A THIRTEEN-year-old girl was killed by an exposed electrical wire touching a metal ladder being used by her father to retrieve Christmas decorations, an inquest has heard.
Georgia Marshall, of West Walk, Barry, died in November when she touched the aluminium ladder which was conducting 240 volts of electricity.
An inquest at Cardiff Coroner's Court today (February 24) heard how, on the morning of November 30 last year, father-of-seven Richard Marshall had decided to collect the Christmas decorations from the attic.
While putting boxes into rooms on the landing, Mr Marshall heard a thump and found Georgia lying underneath the hatch, halfway into a bedroom.
Assuming that Georgia was pretending to be asleep, a prank she had pulled many times before, Mr Marshall carried on collecting boxes.
It was only ten minutes later, when his wife Glenda and another family member suffered small shocks from the ladder, that Mr Marshall realised something was wrong.
Unable to rouse Georgia, an ambulance was called while Mrs Marshall attempted to resuscitate her daughter.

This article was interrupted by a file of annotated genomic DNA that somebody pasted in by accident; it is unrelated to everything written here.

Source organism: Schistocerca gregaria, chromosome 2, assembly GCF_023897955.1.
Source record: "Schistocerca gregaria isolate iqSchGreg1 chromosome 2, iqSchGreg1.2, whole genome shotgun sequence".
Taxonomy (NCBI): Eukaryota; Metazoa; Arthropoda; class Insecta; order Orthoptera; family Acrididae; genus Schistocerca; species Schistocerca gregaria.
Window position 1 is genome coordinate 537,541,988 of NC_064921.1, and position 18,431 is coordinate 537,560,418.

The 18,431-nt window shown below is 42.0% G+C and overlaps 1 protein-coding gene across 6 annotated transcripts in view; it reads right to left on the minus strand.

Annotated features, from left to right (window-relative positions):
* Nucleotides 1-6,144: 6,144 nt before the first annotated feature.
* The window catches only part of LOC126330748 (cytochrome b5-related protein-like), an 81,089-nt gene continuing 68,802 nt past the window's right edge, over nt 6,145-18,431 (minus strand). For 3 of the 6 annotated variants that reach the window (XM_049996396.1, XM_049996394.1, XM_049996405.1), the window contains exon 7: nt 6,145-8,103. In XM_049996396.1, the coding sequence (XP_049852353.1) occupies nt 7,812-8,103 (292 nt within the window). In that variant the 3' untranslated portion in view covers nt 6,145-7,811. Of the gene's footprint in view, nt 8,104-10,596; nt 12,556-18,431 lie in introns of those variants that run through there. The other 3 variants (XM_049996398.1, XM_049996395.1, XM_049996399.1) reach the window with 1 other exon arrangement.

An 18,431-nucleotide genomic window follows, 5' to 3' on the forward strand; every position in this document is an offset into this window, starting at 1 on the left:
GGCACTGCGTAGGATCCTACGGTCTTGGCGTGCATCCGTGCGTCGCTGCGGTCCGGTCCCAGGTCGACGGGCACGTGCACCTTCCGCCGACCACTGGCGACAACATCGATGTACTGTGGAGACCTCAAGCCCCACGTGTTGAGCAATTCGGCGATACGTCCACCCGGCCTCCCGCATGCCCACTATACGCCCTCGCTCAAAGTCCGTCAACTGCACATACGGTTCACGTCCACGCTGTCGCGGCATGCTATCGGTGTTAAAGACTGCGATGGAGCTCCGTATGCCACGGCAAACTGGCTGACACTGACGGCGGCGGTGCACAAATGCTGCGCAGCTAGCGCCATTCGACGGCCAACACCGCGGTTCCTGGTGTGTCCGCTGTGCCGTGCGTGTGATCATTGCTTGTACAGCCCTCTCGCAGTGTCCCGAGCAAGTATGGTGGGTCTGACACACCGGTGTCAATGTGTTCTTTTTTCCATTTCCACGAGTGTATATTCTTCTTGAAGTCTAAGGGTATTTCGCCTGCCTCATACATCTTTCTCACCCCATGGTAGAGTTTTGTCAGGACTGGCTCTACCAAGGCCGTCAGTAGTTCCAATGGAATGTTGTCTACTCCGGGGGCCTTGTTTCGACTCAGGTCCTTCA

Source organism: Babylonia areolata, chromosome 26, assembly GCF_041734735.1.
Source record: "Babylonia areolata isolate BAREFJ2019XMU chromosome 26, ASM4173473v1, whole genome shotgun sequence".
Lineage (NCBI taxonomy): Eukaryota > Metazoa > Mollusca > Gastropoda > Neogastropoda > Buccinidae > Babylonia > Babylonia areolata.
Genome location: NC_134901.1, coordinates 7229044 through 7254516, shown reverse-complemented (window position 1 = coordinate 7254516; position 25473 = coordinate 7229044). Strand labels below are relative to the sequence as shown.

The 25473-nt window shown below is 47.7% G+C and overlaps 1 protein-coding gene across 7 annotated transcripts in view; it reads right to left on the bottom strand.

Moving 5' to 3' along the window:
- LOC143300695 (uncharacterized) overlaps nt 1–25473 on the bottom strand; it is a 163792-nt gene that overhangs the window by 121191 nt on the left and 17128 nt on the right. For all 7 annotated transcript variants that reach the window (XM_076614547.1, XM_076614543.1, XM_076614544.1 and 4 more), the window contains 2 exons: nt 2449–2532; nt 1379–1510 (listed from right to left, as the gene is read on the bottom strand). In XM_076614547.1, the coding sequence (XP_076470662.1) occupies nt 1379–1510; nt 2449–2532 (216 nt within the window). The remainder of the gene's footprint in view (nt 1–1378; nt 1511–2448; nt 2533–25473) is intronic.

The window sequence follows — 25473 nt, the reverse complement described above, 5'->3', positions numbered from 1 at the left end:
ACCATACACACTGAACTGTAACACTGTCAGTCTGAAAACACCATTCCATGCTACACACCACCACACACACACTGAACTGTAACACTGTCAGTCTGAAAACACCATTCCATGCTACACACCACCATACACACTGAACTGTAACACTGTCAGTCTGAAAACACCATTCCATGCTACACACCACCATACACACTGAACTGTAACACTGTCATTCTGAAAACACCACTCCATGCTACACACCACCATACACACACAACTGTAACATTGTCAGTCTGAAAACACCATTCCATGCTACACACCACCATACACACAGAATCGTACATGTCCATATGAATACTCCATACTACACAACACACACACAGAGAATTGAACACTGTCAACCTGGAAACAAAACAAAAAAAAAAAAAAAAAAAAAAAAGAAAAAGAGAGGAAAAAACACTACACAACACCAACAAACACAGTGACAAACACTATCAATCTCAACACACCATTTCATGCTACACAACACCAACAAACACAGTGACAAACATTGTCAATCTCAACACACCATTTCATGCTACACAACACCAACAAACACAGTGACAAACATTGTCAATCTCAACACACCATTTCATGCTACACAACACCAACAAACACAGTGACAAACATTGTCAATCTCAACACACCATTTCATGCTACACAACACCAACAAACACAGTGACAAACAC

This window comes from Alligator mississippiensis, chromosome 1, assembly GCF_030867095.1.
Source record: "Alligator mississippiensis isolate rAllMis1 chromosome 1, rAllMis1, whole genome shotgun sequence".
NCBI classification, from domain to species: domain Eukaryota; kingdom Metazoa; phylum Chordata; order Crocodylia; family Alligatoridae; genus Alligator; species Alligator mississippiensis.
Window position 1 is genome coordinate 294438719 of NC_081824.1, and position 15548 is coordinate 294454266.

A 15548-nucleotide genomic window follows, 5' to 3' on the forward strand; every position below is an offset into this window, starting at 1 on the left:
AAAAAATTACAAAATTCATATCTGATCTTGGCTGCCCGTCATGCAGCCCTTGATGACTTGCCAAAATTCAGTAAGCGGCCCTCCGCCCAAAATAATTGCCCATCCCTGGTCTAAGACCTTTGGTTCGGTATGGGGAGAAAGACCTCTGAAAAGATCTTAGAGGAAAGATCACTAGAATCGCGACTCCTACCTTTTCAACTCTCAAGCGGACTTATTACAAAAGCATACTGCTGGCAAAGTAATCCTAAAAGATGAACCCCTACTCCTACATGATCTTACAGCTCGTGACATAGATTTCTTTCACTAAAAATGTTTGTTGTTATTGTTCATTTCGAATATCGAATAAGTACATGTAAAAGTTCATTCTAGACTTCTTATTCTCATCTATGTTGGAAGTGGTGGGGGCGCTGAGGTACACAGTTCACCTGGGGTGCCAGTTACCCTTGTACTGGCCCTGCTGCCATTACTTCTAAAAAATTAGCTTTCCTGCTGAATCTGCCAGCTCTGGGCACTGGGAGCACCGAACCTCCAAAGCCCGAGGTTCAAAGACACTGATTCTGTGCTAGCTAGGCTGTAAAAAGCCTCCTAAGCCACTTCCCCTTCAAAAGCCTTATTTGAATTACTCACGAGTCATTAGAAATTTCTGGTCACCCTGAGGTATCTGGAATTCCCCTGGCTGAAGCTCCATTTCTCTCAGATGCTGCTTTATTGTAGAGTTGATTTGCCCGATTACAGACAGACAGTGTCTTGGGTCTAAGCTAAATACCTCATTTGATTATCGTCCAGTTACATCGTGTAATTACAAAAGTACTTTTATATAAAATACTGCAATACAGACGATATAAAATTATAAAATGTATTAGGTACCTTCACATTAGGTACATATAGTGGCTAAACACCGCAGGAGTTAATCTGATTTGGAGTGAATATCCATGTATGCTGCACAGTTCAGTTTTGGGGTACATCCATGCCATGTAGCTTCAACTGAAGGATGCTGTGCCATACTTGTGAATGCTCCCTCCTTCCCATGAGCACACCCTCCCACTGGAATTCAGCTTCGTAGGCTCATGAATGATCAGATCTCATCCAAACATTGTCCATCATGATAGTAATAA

Paramedics were unable to save Bryn Hafren Comprehensive pupil Georgia, who was pronounced dead shortly afterwards at the University Hospital of Wales, Cardiff. It is believed that she died almost instantly following the shock.
Electrical expert Paul Farley, of Western Power, explained what he discovered when he investigated the ladder and attic following the tragic accident.
He found an electric bulb in the attic being powered by an extension cord which was wrapped around the ladder and had been plugged into a socket in one of the rooms below.
The lead had split, exposing a live wire which was conducting electricity through the ladder when Georgia touched it.
Mr Farley said that he believed the lead had become worn after years of rubbing against the ladder as it was lowered and put back into the attic.
He added that Georgia may have received a bigger shock than others who touched the ladder had she gripped it with two hands, or if she had been stood on a brass runner on the landing carpet near where she fell.
Describing their daughter as a fun-loving but shy girl who seemed to be coming out of her shell in her teens, mum Mrs Marshall said the family had been completely devastated by her death.
Mr Marshall described his daughter as a very bright girl who could have done anything she wanted to in her future.
Coroner Christopher Woolley recorded a verdict of accidental death and was quick to make it clear that the family could not blame themselves for the death.
"I don't think that blame should be issued at Mr Marshall," he said. "No-one could have seen the wear on the flex at that point.
"The family should not blame themselves."